(a) The appellant's only assignment of error is too general to be available as ground of error and too general to be considered upon appeal. Pfotenhauer v. Redway (Mo.), 271 S.W. 529; Greensfelder v. Witte Hardware Co. (Mo. App.), 175 S.W. 275; Collins v. Smith, 182 S.W. 1087; Shaw v. American Ins. Union, 33 S.W.2d 1052, 1056; Cunningham v. Kansas City (Mo. App.), 38 S.W.2d 734, 735; Garvey v. Piel et al. (Mo.), 43 S.W.2d 774, 775; Kunst et al. v. Walker et al. (Mo. App.), 43 S.W.2d 886, 890; St. Louis-San Francisco Ry. Co. v. Dillard (Mo.), 43 S.W.2d 1034, 1036; Clark v. Atchison Eastern Bridge Co. (Mo.), 62 S.W.2d 1079, 1082; Huber v. Paradis et ux., 101 S.W.2d 748, 751; Magee v. Hayden (Mo. App.), 111 S.W.2d 239, 241; Mulanix v. Reeves (Mo. App.), 112 S.W.2d 101, 110. (b) The trial court did not err in finding for respondents and dismissing appellant's bill. None of the funds appellant seeks to have impressed ever reached said estate or came into the hands of the administratrix, therefore, the court could not find for appellant. 24 C.J., p. 427; Phillips et al. v. Overfield et al., 100 Mo. 466, 473, 475; Bircher v. Walther, 163 Mo. 461, 467, 469; Raymuth Real Estate Building Co. v. Robinson, 204 S.W. 276, 277, 280, 281; Beck v. Krembs, 213 S.W. 487, 488; Benz v. Powell et al., 93 S.W.2d 877, 879, 880.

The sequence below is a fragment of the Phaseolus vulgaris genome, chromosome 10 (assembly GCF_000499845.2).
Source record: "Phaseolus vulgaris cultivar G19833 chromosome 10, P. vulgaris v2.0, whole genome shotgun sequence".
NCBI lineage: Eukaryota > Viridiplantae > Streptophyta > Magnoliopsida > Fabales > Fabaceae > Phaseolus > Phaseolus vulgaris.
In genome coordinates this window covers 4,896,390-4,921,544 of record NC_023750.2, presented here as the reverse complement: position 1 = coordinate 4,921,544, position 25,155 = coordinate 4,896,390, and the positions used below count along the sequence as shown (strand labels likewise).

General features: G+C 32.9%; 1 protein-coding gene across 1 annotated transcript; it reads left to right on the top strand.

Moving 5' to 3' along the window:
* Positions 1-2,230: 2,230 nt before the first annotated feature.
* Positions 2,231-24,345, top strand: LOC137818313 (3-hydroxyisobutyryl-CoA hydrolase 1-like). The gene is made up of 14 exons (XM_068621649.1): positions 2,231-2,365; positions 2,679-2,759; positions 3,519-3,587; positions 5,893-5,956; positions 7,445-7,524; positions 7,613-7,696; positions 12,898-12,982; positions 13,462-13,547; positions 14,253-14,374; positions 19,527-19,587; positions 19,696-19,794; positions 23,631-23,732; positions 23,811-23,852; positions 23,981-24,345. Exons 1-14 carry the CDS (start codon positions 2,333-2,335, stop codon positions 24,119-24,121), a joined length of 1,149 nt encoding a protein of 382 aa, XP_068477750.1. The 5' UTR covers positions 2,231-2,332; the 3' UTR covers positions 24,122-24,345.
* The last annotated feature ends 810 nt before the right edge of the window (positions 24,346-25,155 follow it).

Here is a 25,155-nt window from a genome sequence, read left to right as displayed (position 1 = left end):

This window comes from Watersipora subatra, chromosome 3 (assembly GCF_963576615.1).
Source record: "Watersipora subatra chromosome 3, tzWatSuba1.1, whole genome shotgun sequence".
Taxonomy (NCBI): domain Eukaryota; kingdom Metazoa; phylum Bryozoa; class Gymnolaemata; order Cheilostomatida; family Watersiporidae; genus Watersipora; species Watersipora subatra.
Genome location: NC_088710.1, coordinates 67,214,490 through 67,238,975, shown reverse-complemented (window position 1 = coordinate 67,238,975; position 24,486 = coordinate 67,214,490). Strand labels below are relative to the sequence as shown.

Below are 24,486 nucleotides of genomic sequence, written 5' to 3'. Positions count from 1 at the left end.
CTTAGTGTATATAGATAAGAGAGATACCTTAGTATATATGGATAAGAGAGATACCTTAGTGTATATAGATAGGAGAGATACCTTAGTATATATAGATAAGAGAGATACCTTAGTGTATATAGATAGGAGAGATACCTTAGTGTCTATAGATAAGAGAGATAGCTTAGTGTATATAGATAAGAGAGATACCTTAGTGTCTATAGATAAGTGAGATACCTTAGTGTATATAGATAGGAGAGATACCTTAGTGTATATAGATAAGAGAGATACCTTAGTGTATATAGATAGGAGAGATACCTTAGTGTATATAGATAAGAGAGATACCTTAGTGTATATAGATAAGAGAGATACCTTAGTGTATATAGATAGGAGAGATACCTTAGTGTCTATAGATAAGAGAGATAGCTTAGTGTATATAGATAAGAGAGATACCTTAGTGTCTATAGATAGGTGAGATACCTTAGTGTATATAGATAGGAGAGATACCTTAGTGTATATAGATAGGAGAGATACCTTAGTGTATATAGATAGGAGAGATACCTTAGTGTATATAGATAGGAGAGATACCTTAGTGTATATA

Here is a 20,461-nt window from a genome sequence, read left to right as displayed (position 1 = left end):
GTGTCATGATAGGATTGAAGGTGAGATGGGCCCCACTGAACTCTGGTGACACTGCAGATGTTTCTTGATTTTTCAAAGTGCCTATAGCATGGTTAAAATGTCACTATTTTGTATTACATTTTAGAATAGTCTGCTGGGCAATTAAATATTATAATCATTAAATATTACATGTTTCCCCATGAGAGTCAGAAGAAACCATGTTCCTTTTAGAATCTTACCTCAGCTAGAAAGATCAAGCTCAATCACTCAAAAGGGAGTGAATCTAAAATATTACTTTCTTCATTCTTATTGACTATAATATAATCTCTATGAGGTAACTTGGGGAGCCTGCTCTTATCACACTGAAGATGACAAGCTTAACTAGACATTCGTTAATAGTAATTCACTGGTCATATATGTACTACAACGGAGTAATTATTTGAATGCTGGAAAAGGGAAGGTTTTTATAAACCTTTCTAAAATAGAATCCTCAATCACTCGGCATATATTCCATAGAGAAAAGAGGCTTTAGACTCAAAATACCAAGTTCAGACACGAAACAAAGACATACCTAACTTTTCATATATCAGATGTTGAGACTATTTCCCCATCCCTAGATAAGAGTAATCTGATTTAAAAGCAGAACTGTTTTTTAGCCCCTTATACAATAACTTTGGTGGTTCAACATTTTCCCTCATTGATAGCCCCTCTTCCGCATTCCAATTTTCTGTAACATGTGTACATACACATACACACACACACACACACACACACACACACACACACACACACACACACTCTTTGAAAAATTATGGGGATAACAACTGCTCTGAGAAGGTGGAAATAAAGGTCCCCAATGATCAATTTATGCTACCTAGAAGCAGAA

Marion Frances Nelson, whom we shall refer to as plaintiff, sued the estate of Clair F. McClean, deceased, Gertrude C. Brand, Administratrix, whom we shall refer to as defendant. Plaintiff sought to impress a trust in her favor as against the assets of said estate in the hands of defendant. Judgment was for defendant and plaintiff has appealed.